A Simple Guide to Mindful Eating

By Claire Carlton, MS, RD, LD/N
Mindful Eating

January brings a lot of well-intentioned goal setting for all areas of life. I especially love that the New Year can represent a clean slate and pave the way for healthy habits. It can be tempting to fall into the trap of starting yet another fad diet, detox or cleanse, but I’m hoping to introduce you to a new approach. Out are the days of counting every calorie. Instead, welcome a new attitude toward food by tuning in to your body and practicing mindful eating!

Mindfulness is a practice that involves paying attention to both emotional and physical states as well as the environment around you. When applied to eating, mindfulness can be an effective method of managing chronic disease and promoting weight loss or management. The application of mindfulness to eating emphasizes the non-judgment of food choices; there’s no need to label foods as “good” or “bad.” In other words, we are not attaching morals to our food choices. This approach can also be referred to as intuitive eating.


To practice mindful or intuitive eating, it is important to consider the internal and external cues that influence what, when and how much we eat. Think about a strict fad diet and the rules associated with adhering to it.

In this example, the cues are external; we rely on the rules of the diet to tell us what foods we are allowed to eat, which ones are off limits and what times of day eating is permitted. Even if we are starving at 9 p.m., we don’t eat because these external rules have already dictated our choice. There’s no freedom at all with this approach!

Alternatively, think about listening to your body and making food decisions based on those cues. Our bodies are incredibly smart, but if we continuously ignore internal signals, it becomes difficult to tune in to them. Try eating when you begin to feel hungry (you may feel your stomach is empty or you might be having increased thoughts about food), and pay attention throughout the meal so you are able to recognize when fullness sets in. Notice the texture, flavor and temperature of the food as you chew it. This method is truly internal, as we rely on how our body and mind feel.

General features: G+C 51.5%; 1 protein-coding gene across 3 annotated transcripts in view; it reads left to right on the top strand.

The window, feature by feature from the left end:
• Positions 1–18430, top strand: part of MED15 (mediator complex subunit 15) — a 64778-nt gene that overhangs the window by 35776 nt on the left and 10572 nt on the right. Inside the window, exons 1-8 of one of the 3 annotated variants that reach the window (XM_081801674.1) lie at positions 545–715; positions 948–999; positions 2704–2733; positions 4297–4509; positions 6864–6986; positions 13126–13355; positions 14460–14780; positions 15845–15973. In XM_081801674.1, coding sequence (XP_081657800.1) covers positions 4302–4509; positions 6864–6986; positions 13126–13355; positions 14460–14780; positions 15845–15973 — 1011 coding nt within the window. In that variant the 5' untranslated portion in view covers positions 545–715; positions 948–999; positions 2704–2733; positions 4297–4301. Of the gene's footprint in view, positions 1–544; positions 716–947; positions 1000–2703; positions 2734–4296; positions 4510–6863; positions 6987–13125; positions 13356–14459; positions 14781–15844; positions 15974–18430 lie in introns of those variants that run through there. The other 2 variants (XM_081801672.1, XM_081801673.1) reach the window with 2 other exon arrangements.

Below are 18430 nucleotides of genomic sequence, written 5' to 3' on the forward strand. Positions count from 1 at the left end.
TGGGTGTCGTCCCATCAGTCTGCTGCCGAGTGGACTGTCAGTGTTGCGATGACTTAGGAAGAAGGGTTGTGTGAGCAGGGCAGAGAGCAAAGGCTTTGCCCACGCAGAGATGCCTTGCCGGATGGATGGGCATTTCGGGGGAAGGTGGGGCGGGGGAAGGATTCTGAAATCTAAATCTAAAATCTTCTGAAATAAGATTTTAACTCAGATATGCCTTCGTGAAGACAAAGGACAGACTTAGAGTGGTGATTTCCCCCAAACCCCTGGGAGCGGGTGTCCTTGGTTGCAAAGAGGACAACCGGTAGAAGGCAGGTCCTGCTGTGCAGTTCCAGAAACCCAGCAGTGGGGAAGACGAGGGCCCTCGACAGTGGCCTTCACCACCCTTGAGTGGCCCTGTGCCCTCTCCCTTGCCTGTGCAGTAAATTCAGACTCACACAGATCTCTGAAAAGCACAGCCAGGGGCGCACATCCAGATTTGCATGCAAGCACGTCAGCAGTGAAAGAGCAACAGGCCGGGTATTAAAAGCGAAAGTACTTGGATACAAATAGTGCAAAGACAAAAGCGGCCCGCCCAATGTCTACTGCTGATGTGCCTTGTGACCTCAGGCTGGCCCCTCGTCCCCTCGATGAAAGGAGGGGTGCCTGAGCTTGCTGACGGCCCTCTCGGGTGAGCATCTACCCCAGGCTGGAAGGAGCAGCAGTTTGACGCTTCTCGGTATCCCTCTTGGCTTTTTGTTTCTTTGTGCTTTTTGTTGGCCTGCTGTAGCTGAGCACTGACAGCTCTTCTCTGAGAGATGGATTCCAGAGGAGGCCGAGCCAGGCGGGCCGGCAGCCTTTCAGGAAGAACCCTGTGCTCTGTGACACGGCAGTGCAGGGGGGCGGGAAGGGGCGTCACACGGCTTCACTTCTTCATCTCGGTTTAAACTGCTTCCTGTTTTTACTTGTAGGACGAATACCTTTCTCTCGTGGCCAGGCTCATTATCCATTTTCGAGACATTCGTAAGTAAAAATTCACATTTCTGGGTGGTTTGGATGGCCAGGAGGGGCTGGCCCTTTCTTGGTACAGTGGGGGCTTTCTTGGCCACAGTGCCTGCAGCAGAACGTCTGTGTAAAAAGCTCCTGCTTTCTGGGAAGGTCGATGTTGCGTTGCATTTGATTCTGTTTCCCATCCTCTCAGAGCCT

Mindful eating allows for more flexibility, freedom and enjoyment of our foods. When we eat in this way, our bodies often surprise us; we feel a true desire for nutritious foods that make our bodies feel good and function at their best. We seek variety and consume a diverse spectrum of nutrients.

On a diet, there is always going to be the hidden threat of deprivation. This fear that we will never have another cookie, doughnut or piece of pizza increases desire for the very foods we rule off limits! Ultimately these strict diets backfire and we are back where we started in the diet. It’s a cycle of binge eating, guilt and shame. However, when we consciously choose to eat dessert, we don’t feel as if we have “cheated.” This is because with mindful eating, YOU are in control. When adhering to a diet, you lack this control, which is why we so often find ourselves “falling off the wagon.”

If you want to implement these principles into your life, it is important to separate yourself from the messages that bombard us through society and the media. These messages place an unrealistic image and pressure on women and men to achieve the “ideal” shape and size. We are all different, and the diet that works for one person might be a complete disaster for another. The faster you recognize that diets fail, the easier intuitive eating will be. Once we outsmart the diets, it is empowering to have confidence in our bodies to know exactly what they need to be healthy.

Mindful or intuitive eating is a wonderful tool to help foster a healthier relationship with food and our bodies. So often I meet with people who berate themselves because of their food choices. There is so much stress, shame and guilt surrounding eating. Mindfulness can help us break away from these harsh attitudes. There is no wrong way to practice mindful eating. Focus on an increased awareness and a consistent recognition of thoughts that come up throughout the process. Take a step back when you hear distorted thoughts and try reframing them.

An example might be when you hear that voice in the back of your head saying, “If I eat this brownie, I will get fat.” Instead of believing the automatic thought, think about some alternatives such as, “If I eat this brownie, I will feel satisfied and my craving will be gone,” or “This is a special recipe and I might enjoy eating this while I have coffee with my friend.” When we begin to remove the rules and really tune in to what our bodies are telling us, we often find our way to a naturally healthy weight that is easy to maintain with relaxed, nutritious and fun eating along with conscious movement and exercise.

Use this guide to help:

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